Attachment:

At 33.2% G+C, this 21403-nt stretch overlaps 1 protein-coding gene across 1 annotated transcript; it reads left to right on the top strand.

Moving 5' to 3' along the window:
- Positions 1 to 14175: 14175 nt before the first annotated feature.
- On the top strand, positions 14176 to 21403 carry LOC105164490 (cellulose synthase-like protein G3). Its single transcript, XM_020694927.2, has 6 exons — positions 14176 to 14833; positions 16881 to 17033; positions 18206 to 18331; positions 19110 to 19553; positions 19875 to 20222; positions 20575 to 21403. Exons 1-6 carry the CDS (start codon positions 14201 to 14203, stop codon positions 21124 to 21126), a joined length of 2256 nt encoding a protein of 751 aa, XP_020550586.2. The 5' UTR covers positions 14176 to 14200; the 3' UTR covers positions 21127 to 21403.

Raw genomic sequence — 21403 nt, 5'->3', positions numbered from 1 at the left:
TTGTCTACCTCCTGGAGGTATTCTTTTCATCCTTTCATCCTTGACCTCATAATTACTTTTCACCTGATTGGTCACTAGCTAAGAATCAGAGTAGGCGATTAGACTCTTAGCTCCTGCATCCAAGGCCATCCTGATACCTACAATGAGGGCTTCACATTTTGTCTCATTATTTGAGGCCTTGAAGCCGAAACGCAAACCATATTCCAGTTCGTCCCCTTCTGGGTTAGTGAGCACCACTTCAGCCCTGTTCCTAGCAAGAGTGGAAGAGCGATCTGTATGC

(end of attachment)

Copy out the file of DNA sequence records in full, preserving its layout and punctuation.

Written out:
At 33.2% G+C, this 21403-nt stretch overlaps 1 protein-coding gene across 1 annotated transcript; it reads left to right on the top strand.

Moving 5' to 3' along the window:
- Positions 1 to 14175: 14175 nt before the first annotated feature.
- On the top strand, positions 14176 to 21403 carry LOC105164490 (cellulose synthase-like protein G3). Its single transcript, XM_020694927.2, has 6 exons — positions 14176 to 14833; positions 16881 to 17033; positions 18206 to 18331; positions 19110 to 19553; positions 19875 to 20222; positions 20575 to 21403. Exons 1-6 carry the CDS (start codon positions 14201 to 14203, stop codon positions 21124 to 21126), a joined length of 2256 nt encoding a protein of 751 aa, XP_020550586.2. The 5' UTR covers positions 14176 to 14200; the 3' UTR covers positions 21127 to 21403.

Raw genomic sequence — 21403 nt, 5'->3', positions numbered from 1 at the left:
TTGTCTACCTCCTGGAGGTATTCTTTTCATCCTTTCATCCTTGACCTCATAATTACTTTTCACCTGATTGGTCACTAGCTAAGAATCAGAGTAGGCGATTAGACTCTTAGCTCCTGCATCCAAGGCCATCCTGATACCTACAATGAGGGCTTCACATTTTGTCTCATTATTTGAGGCCTTGAAGCCGAAACGCAAACCATATTCCAGTTCGTCCCCTTCTGGGTTAGTGAGCACCACTTCAGCCCTGTTCCTAGCAAGAGTGGAAGAGCGATCTGTATGC